Is there a placebo in this study?

Yes, there is a 1 in 2 (50%) chance you will receive the oral study medication and a 1 in 2 (50%) chance you will receive placebo. A placebo looks like the investigational medication but is an inactive substance. It is sometimes used in clinical research studies to evaluate the safety and effectiveness of the treatment. Regardless of whether you receive the oral study medication or placebo, you will continue taking your current medication for depression.

Can I withdraw from the study after I have started?

Yes, your participation in any clinical research study is completely voluntary. If you decide to participate in a clinical research study, you are always free to withdraw at any time for any reason without any penalty or effect on your future medical care.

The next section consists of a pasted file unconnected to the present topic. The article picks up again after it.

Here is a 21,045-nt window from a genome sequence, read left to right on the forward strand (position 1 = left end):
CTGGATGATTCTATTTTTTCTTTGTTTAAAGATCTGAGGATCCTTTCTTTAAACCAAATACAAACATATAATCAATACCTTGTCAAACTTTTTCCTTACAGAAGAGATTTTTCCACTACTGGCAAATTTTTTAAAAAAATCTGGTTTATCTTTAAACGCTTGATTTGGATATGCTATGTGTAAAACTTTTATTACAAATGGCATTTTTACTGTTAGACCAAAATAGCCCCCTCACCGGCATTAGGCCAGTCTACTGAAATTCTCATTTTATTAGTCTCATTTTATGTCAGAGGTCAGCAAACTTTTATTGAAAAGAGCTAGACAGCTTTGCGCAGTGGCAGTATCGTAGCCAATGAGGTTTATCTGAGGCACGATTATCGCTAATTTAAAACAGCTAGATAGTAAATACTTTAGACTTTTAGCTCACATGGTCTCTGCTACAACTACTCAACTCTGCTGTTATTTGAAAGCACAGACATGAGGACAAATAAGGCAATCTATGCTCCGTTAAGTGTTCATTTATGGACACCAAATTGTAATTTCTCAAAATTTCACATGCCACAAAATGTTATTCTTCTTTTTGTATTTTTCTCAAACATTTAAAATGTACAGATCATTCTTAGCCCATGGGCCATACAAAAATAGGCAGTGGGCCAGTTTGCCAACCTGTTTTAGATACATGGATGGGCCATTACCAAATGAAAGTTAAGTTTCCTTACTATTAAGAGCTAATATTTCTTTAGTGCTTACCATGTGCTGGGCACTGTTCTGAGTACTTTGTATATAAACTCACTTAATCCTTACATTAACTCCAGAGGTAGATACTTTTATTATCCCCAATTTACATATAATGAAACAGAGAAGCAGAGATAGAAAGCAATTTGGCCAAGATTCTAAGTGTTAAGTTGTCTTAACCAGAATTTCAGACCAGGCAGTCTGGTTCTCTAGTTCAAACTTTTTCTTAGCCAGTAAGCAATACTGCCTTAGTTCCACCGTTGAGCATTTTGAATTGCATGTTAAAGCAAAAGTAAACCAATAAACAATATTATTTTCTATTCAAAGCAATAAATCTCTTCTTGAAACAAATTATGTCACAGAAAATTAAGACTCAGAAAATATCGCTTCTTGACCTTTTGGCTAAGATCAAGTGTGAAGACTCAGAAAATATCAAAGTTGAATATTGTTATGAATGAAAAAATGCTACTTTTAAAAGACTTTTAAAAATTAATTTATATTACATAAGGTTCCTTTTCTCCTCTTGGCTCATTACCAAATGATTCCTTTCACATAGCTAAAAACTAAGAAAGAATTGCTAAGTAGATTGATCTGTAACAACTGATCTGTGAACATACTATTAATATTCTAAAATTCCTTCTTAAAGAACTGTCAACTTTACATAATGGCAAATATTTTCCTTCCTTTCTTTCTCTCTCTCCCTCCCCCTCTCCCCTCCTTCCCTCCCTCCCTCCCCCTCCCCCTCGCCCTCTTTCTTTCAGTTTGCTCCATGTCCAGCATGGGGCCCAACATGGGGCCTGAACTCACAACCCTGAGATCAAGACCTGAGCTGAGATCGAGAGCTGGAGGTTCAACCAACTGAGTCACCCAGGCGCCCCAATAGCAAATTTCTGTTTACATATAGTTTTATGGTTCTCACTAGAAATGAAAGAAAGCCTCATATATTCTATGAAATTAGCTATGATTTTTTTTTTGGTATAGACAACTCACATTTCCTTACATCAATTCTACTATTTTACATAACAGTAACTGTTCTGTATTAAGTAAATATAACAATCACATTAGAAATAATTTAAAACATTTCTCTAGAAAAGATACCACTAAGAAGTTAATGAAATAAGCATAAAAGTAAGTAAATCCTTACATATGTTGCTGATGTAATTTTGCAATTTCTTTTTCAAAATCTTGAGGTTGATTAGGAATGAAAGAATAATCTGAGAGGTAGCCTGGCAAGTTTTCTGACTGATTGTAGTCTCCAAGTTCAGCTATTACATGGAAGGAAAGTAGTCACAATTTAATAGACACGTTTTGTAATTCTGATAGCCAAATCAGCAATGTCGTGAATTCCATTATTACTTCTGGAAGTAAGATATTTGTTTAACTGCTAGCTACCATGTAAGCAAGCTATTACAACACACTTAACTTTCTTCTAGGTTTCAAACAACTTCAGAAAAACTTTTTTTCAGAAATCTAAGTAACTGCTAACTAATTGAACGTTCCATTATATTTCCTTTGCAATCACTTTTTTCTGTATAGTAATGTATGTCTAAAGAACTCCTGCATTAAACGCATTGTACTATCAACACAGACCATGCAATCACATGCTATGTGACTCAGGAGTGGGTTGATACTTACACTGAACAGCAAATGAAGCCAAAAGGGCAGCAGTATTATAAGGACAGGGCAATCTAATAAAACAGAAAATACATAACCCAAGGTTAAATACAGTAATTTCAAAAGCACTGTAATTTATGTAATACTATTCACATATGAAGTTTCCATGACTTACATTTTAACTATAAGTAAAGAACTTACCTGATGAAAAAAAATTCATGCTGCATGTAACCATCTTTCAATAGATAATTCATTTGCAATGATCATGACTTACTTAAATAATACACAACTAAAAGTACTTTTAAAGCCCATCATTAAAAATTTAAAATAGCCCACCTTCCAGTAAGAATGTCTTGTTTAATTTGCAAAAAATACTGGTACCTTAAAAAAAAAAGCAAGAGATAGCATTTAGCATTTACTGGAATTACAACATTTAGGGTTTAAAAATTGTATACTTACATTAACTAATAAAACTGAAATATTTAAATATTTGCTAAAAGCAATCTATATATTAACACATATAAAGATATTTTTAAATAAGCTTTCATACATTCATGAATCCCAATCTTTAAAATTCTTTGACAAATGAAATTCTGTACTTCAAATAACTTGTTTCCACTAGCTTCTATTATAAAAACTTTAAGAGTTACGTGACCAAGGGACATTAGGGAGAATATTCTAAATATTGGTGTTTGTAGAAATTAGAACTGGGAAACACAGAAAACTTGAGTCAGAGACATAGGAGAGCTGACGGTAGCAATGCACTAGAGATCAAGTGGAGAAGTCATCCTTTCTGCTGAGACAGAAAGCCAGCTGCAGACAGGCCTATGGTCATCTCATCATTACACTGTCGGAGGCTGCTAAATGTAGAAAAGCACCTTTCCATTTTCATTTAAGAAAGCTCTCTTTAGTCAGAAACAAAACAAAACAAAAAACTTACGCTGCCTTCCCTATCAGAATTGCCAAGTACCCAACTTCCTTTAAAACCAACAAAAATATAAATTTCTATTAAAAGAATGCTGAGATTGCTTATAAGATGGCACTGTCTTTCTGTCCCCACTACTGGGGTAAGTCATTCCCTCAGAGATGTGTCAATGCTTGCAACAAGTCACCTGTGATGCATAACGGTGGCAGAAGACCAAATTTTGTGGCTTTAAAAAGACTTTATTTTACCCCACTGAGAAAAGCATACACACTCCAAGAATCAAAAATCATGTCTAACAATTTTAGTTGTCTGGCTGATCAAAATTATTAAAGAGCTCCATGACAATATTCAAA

Does my doctor need to give me permission to participate?

Your doctor does not have to give you permission to participate. However, you are encouraged to talk to your doctor about participating in the study. With your permission, the study doctor will keep your regular doctor updated about your condition during the study. You will also remain on your current depression medication prescribed by your regular doctor.

Who can I contact with more questions?

If you have questions or want more information, please contact:


Will my personal information be kept private?